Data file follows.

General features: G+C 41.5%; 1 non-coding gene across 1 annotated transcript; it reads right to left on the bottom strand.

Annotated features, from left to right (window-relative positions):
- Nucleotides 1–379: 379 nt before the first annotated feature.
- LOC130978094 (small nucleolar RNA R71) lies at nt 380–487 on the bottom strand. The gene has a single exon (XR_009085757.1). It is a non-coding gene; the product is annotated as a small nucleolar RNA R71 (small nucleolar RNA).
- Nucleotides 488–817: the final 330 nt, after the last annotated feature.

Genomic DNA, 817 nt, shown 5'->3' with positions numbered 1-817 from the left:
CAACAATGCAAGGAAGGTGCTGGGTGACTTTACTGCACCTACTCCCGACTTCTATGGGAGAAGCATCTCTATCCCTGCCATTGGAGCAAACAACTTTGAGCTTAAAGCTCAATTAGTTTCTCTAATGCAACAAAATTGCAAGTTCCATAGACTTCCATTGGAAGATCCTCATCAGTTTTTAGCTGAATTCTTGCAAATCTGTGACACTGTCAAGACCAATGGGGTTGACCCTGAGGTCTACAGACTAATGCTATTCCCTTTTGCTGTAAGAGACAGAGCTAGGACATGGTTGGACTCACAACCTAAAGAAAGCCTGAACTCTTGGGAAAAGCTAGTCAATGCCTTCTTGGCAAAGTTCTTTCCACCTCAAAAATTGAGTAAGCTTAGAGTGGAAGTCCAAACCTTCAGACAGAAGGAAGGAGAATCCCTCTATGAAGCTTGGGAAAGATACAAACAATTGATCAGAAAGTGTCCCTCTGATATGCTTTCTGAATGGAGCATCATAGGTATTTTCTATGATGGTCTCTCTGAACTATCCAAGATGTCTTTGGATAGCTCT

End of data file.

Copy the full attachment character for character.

General features: G+C 41.5%; 1 non-coding gene across 1 annotated transcript; it reads right to left on the bottom strand.

Annotated features, from left to right (window-relative positions):
- Nucleotides 1–379: 379 nt before the first annotated feature.
- LOC130978094 (small nucleolar RNA R71) lies at nt 380–487 on the bottom strand. The gene has a single exon (XR_009085757.1). It is a non-coding gene; the product is annotated as a small nucleolar RNA R71 (small nucleolar RNA).
- Nucleotides 488–817: the final 330 nt, after the last annotated feature.

Genomic DNA, 817 nt, shown 5'->3' with positions numbered 1-817 from the left:
CAACAATGCAAGGAAGGTGCTGGGTGACTTTACTGCACCTACTCCCGACTTCTATGGGAGAAGCATCTCTATCCCTGCCATTGGAGCAAACAACTTTGAGCTTAAAGCTCAATTAGTTTCTCTAATGCAACAAAATTGCAAGTTCCATAGACTTCCATTGGAAGATCCTCATCAGTTTTTAGCTGAATTCTTGCAAATCTGTGACACTGTCAAGACCAATGGGGTTGACCCTGAGGTCTACAGACTAATGCTATTCCCTTTTGCTGTAAGAGACAGAGCTAGGACATGGTTGGACTCACAACCTAAAGAAAGCCTGAACTCTTGGGAAAAGCTAGTCAATGCCTTCTTGGCAAAGTTCTTTCCACCTCAAAAATTGAGTAAGCTTAGAGTGGAAGTCCAAACCTTCAGACAGAAGGAAGGAGAATCCCTCTATGAAGCTTGGGAAAGATACAAACAATTGATCAGAAAGTGTCCCTCTGATATGCTTTCTGAATGGAGCATCATAGGTATTTTCTATGATGGTCTCTCTGAACTATCCAAGATGTCTTTGGATAGCTCT